Well, as you might have noticed, I’ve been neglecting the blog a bit of late and this is due to all the things I’ve had running around in my head, and the ‘to-do’ list that was as long as my arm.
A couple of weeks ago I flew down to Christchurch for routine property inspections. These trips always result in a list of repairs and maintenance to attend to. This time was no different, although thankfully they were all small things.
Having just had the end of the financial year (31 March), it is always interesting to see in black and white just how much maintenance and repairs actually costs. This past year we have spent over $10,000 in maintenance.
The list of things we have had to attend to during the year includes..
Replacement clothesline, kitchen taps, letterbox, filters for ventilation system, stove, various electrical and plumbing, curtains, a ridiculously expensive doorknob (to almost match others in the house), TV aerial, entrance lock, shelving, replace slats above bay window, paint exterior window frames, and rivet a gate back together.
I thought this a good mix of a typical year of maintenance to give people an idea of how ‘passive’, or not, property investment really is. It’s not all bad, because at least being in a different city, we don’t have to actually do the work ourselves anymore – although it would be cheaper if we could do some of it ourselves.
A couple of days after getting back from the Christchurch inspections, our Auckland tenant gave us notice. It’s not a big deal, but it can be a time-consuming exercise with advertising, showing, vetting, and signing up a new tenant. And, with each new tenant comes the risk that you might have chosen the wrong one. You won’t know if you got it right until they’ve been in the house for a while.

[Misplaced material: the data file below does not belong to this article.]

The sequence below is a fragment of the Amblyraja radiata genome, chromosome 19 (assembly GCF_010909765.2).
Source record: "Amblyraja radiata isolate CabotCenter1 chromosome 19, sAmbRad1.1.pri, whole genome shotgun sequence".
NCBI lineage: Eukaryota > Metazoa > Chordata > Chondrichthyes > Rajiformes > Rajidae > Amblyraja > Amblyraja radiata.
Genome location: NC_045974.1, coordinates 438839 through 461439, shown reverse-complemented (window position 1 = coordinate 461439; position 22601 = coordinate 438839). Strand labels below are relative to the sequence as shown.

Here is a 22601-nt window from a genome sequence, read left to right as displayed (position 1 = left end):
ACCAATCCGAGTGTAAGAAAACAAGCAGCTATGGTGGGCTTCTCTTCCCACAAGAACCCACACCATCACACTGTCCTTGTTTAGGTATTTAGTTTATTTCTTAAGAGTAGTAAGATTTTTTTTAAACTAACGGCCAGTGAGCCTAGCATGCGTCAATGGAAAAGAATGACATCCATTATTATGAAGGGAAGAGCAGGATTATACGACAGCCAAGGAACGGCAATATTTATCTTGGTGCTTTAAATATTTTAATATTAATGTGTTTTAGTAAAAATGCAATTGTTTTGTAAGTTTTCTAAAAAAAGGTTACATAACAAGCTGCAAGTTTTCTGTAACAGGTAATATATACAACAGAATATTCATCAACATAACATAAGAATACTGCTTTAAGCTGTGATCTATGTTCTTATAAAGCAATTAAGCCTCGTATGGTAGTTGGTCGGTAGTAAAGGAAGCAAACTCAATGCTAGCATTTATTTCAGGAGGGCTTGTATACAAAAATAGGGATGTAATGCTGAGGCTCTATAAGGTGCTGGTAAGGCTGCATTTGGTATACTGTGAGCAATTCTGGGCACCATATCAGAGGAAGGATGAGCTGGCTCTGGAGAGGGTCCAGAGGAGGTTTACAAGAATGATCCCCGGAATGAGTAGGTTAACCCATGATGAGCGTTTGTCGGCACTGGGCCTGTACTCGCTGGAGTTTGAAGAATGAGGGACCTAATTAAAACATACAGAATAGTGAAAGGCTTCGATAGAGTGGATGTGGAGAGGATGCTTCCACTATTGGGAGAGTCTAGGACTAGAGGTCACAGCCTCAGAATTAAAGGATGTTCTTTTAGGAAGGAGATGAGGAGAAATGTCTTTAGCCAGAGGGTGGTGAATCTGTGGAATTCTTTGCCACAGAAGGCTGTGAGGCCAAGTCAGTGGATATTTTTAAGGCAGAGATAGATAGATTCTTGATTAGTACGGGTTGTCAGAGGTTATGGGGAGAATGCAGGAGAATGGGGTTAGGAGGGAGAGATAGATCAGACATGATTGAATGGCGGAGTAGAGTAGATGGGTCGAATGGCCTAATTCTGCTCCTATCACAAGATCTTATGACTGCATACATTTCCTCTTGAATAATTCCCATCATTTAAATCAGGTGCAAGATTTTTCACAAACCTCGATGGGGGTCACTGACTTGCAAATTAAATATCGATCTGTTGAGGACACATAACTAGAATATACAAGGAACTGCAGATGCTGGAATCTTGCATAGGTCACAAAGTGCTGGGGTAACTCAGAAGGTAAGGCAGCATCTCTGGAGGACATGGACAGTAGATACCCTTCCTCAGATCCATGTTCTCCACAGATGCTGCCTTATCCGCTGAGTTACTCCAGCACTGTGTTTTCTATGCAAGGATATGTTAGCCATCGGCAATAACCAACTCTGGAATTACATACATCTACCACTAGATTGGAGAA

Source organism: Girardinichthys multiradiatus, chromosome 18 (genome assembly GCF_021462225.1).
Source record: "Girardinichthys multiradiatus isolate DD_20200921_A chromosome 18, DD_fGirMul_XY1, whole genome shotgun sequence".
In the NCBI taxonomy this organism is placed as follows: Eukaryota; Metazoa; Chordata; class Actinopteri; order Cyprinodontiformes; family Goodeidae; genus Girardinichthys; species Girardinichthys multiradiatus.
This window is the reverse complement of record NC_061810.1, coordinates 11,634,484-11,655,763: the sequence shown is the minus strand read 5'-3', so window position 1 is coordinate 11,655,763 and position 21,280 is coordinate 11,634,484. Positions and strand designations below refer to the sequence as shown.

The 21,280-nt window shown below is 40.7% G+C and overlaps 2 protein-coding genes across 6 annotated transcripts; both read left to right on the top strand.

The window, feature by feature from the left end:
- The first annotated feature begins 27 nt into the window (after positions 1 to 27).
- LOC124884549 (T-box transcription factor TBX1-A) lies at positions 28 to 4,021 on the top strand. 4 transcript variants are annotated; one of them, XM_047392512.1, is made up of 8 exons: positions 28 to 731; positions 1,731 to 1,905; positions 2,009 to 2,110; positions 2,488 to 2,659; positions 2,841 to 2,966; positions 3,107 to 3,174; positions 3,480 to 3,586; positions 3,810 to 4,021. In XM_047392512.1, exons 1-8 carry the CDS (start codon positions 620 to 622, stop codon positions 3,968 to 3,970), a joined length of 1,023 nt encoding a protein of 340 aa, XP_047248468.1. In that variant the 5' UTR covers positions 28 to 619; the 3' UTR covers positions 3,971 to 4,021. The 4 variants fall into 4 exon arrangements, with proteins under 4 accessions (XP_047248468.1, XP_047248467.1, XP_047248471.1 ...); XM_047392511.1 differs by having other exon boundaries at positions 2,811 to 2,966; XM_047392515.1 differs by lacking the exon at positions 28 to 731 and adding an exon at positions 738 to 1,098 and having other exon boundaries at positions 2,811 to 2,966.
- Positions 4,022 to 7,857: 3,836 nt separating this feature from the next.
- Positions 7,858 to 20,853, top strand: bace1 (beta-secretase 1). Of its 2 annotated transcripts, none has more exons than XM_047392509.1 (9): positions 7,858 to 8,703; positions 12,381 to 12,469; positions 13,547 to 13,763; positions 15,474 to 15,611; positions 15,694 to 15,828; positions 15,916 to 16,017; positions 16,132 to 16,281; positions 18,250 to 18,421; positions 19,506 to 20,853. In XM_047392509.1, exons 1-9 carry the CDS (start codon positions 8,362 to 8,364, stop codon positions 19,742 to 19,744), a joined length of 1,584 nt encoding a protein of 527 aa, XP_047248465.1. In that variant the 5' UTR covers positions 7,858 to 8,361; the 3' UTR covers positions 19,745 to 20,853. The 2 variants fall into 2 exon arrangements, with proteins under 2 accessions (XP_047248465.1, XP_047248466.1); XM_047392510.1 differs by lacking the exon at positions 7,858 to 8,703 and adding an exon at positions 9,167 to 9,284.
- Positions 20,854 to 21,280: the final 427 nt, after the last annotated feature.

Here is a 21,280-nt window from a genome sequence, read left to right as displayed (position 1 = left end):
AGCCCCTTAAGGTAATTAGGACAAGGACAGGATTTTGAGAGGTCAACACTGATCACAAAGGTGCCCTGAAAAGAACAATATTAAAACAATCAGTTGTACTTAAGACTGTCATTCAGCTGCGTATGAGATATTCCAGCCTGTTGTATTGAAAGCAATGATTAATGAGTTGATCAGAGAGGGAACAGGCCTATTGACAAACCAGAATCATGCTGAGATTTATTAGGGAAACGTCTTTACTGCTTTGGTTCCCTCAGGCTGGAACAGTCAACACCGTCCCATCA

So, now that I’ve arranged all the maintenance, and the new tenant, things are pretty ‘passive’ again for a while.
What I hope people will take away from this post is that property investment is a business and there are many more costs (repairs, vacancies, advertising, credit checks) to take into account than people realise.
Having been a property investor for more than 11 years, I’d definitely do it again, knowing what I know, but it’s not a ‘get rich quick’ scheme. I still take the red-eye Jetstar flights to Christchurch (when they don’t cancel them on me), and I don’t have Koru lounge membership! It’s quite well known that property investors are asset rich, and cash poor. Yes, the assets are increasing in value, and rents do go up in time, but the income from rents is not going to make you wealthy when you deduct all the expenses from that rent.
The property investment courses and seminars are advertising furiously at the moment and I want you all to know that what they tell you is not necessarily the reality. These companies are in the market to sell you either their courses, or the property that their finders have sourced. The last property boom was the same, but Rich Mastery no longer exist…